Omniscience bias: how the internet makes us think we already know everything
By Ian Leslie - 17 June 15:25

The internet is an answer machine, it doesn’t help us ask better questions. It feeds the illusion that we already know everything we need to know to be well-informed.

Sense of duty: Martin Bromiley founded the Clinical Human Factors Group to bring change to the NHS. Photo: Muir Vidler
How mistakes can save lives: one man’s mission to revolutionise the NHS
By Ian Leslie - 04 June 10:00

After the death of his wife following a minor operation, airline pilot Martin Bromiley set out to change the way medicine is practised in the UK  – by using his knowledge of plane crashes. 

If there is one idea we need to be rid of it’s “natural curiosity”. Photo: Rich Grundy on Flickr via Creative Commons
Why curiosity will rule the modern world
By Ian Leslie - 27 May 18:10

We ought to be doing everything we can to foster curiosity but we undervalue and misunderstand it.

Commuters travelling by train at Waterloo Railway Station, London, c1939.
Is the age of a newspaper’s “imperial editor” over? Or just beginning?
By Ian Leslie - 14 April 9:55

Now that we have infinite space on the internet and huge volumes of data about what people read, is there a role for the powerful individual who shapes a publication according to personal taste?

Electronic terminals are taking over the casino floors in Las Vegas. Photo: Getty
Addiction as art: How gambling machines – and the digital world – put us in “the machine zone”
By Ian Leslie - 06 March 9:44

A quiet revolution has taken place in gambling, with electronic terminals finely-tuned into the perfect devices for parting you from your money. Rather than thrilling you, they lull you into a calm, machine-like state that gives the illusion of control.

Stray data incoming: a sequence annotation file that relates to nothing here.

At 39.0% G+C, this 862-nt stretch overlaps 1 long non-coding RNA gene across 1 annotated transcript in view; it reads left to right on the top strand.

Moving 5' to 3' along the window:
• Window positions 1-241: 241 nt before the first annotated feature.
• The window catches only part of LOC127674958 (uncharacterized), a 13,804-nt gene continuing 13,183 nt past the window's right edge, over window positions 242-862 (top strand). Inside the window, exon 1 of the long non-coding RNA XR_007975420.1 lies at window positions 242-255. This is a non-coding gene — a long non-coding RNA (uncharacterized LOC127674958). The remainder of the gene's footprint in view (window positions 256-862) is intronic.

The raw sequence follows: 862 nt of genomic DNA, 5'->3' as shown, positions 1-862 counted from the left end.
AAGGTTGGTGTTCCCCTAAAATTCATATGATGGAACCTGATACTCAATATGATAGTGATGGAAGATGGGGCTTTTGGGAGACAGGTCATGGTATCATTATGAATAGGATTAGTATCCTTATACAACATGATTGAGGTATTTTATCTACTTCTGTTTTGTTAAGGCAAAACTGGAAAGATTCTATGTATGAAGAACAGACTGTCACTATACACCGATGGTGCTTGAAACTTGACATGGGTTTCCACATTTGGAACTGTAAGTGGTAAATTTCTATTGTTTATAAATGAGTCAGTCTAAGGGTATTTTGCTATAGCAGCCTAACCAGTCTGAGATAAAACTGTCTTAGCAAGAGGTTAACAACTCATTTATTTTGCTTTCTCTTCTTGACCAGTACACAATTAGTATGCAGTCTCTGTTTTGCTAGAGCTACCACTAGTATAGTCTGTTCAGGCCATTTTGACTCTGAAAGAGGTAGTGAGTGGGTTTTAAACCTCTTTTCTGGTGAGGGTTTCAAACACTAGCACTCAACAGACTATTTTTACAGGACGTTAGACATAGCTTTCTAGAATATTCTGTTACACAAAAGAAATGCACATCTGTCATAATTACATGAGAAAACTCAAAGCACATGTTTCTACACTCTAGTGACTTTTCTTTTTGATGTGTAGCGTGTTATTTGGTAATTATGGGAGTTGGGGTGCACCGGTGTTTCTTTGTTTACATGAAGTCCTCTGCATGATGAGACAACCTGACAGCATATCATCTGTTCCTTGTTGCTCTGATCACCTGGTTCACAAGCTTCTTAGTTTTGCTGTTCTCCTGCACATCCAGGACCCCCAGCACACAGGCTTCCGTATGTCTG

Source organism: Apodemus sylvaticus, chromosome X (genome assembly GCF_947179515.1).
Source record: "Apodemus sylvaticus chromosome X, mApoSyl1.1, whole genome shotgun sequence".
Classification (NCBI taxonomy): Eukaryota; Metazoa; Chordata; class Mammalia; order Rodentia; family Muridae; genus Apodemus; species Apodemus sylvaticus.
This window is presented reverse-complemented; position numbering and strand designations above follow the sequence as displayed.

Kodak vs Instagram: This is why it's only going to get harder to make a good living
By Ian Leslie - 28 January 11:29

Politicians no longer change the world, technology does. Even as wealth has become more concentrated, power has become more dispersed.

The furore over M&S's Muslim staff policy shows that Islamophobia is a problem
By Ian Leslie - 23 December 10:46

Our national news agenda is distorted by a deep suspicion of Muslims.

Politicians are from Alpha, Geeks are from Beta. Will they ever get along?
By Ian Leslie - 22 November 16:02

When they are forced collaborate – as they increasingly have to these days – it’s like a horse and a cow attempting to procreate.

New Statesman
Why everyone should wear a veil in court
By Ian Leslie - 17 September 12:54

Humans are terrible lie detectors, but we believe ourselves to be practically flawless. That's why banning the veil in court will never lead to better justice.

Is the internet killing gossip?
By Ian Leslie - 12 September 13:20

Social media lull us into thinking we’re whispering to a friend at a party, when in reality we’re shouting through a megaphone. But every time we hold back from dishing the dirt, we become a little bit less human.